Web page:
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An extra gene helps elephants resist cancer

The gene turns on in response to DNA damage, killing cells before they become cancerous

by Cici Zhang
August 14, 2018 | APPEARED IN VOLUME 96, ISSUE 33


Credit: Shutterstock
Elephants have evolved an extra gene that triggers cell death in response to DNA damage.

Cancer, in many cases, is a matter of chance. A cell randomly accumulates mutations to its DNA over time and some of those mutations can push the cell down the path toward cancer. As a result, large animals that have long life spans should have relatively high rates of cancer because their bodies’ many cells have ample time to eventually pick up a set of cancer-triggering mutations.

But that’s not true for elephants. These multi-metric-ton creatures live 60–70 years and rarely develop cancer. Scientists have been trying to uncover elephants’ secrets, which could inspire cancer treatments in humans.

Now, a team led by Vincent Lynch at University of Chicago shows that one way elephants evolved to resist cancer has been to pick up extra tumor suppressor genes (Cell Reports, 2018, DOI: 10.1016/j.celrep.2018.07.042).

Lynch and colleagues found one of these genes, called leukemia inhibitory factor 6 (LIF6), by comparing the genomes of elephants and closely related species. When the scientists damaged DNA in cultured elephant cells, a previously identified tumor suppressor gene called TP53 turned on LIF6, which then induced cell death through a protein that formed pores in the membranes of the cells’ mitochondria. The team concluded that elephants have a reduced cancer risk in part because this genetic circuit kills precancerous cells as soon as low levels of DNA damage are detected, instead of trying to repair the damage, which can risk accumulating more mutations.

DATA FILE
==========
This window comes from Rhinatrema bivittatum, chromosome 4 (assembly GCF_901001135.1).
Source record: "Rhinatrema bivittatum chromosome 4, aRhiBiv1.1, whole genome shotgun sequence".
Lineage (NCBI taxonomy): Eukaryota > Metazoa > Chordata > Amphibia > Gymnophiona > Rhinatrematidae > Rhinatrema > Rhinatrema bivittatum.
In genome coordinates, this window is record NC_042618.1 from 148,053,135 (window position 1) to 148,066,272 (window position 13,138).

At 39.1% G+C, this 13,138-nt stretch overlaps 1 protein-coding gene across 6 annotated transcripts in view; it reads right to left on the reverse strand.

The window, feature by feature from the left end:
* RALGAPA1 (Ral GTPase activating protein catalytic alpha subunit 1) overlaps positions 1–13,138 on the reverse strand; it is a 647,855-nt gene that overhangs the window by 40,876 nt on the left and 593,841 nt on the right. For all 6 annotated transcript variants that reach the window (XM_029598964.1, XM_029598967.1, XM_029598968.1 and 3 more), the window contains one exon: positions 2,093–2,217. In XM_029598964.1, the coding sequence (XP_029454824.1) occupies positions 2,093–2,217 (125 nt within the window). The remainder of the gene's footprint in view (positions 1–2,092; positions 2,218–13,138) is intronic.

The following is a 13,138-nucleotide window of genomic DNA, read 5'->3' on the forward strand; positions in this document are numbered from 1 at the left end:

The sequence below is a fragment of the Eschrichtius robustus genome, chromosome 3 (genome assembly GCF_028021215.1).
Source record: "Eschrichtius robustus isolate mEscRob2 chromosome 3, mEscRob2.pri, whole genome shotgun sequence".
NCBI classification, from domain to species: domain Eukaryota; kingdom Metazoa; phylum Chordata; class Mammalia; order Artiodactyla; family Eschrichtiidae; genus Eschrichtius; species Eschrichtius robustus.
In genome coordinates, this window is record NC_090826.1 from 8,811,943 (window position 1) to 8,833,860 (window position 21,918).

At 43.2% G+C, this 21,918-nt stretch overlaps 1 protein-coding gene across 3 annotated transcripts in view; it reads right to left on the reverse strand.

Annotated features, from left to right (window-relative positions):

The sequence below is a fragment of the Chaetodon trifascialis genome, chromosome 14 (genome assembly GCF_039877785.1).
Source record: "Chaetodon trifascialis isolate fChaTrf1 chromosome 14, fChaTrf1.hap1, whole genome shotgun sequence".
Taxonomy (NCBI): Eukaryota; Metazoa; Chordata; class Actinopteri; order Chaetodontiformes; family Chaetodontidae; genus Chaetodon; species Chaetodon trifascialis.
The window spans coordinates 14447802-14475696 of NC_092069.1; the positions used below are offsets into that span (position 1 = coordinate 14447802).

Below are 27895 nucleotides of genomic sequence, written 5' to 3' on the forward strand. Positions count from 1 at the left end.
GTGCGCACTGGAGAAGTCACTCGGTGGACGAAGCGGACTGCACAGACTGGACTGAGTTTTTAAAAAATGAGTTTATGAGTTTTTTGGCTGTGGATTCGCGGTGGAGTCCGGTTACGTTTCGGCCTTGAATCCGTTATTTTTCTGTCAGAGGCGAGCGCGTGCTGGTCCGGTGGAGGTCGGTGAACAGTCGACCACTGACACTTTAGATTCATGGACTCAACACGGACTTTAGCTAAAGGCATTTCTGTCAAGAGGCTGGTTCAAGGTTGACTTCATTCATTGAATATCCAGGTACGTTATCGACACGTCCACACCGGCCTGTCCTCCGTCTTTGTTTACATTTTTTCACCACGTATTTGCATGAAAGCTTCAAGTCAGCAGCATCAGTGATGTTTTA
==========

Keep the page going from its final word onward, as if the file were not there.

When the researchers engineered mouse and hamster cells to express LIF6, the cells also self-destructed in response to DNA damage. Lynch says that after submitting the paper, his team performed a similar experiment in human cells and found the same effect.

Joshua Schiffman of the University of Utah who studies elephants and cancer, says “these new findings are intriguing and must now be validated by others.” If researchers can further elucidate LIF6’s mechanisms of action, that information could lead to potential cancer treatments, he says, but it would take many years.

Lynch is cautious about translating these findings into possible therapies. “I don’t think we’ll be using CRISPR to edit in copies of the LIF6 gene into humans any time,” he says. “But maybe we can design drugs that mimic the functions of LIF6 or some of the other genes.”

Carlo Maley of Arizona State University, who has studied elephants’ cancer resistance, points out that previous research showed TP53 interacts with a human gene related to LIF6 in placental implantation, so there might be a fertility tradeoff to targeting this pathway in cancer therapies. Although many questions remain about LIF6, Maley says, “it is interesting and exciting that we are discovering new biology of cancer prevention mechanisms.”



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